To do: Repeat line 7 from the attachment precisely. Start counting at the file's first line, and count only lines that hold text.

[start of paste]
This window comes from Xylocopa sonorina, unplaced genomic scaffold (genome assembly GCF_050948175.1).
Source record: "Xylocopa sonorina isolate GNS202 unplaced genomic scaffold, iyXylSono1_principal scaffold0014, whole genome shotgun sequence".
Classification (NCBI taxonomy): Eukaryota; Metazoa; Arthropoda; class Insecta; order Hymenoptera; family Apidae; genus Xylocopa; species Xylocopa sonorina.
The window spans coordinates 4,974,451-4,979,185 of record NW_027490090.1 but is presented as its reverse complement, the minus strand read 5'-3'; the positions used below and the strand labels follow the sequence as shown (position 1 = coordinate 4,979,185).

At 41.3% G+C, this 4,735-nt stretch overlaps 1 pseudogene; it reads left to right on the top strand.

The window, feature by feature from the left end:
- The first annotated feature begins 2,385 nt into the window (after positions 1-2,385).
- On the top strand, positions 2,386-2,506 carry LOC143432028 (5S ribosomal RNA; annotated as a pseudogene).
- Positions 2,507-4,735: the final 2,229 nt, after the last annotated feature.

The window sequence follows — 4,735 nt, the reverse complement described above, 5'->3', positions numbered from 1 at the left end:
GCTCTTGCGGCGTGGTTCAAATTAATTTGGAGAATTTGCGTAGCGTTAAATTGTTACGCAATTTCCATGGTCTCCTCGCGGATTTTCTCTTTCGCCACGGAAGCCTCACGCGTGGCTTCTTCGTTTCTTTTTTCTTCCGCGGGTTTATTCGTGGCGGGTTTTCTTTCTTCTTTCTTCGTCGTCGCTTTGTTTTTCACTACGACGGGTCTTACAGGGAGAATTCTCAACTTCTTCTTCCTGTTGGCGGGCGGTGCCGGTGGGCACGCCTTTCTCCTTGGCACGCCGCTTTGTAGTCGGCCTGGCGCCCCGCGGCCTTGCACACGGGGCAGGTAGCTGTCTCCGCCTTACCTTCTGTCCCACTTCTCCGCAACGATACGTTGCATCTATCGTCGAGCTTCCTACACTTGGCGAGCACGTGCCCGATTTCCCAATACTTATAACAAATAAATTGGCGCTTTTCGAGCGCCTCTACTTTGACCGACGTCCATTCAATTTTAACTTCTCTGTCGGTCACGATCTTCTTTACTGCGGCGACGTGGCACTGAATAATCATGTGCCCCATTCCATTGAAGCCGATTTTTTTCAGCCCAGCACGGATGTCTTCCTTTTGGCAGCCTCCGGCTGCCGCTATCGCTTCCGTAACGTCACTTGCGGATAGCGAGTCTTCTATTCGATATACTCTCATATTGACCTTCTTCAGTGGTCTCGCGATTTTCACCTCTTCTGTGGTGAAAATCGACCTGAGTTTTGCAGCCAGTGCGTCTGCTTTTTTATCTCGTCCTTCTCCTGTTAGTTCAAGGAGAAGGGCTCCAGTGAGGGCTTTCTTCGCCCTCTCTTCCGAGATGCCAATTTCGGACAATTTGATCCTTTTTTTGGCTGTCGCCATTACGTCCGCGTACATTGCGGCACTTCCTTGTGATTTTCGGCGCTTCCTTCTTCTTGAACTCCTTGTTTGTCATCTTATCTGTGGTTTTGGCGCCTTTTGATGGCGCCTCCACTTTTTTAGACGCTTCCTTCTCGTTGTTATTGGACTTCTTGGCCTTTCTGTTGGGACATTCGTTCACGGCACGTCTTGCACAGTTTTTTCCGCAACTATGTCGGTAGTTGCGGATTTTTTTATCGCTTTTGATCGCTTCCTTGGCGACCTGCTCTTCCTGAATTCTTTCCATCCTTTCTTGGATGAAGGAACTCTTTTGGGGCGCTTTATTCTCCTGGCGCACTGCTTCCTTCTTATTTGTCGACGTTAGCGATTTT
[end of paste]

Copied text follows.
- The first annotated feature begins 2,385 nt into the window (after positions 1-2,385).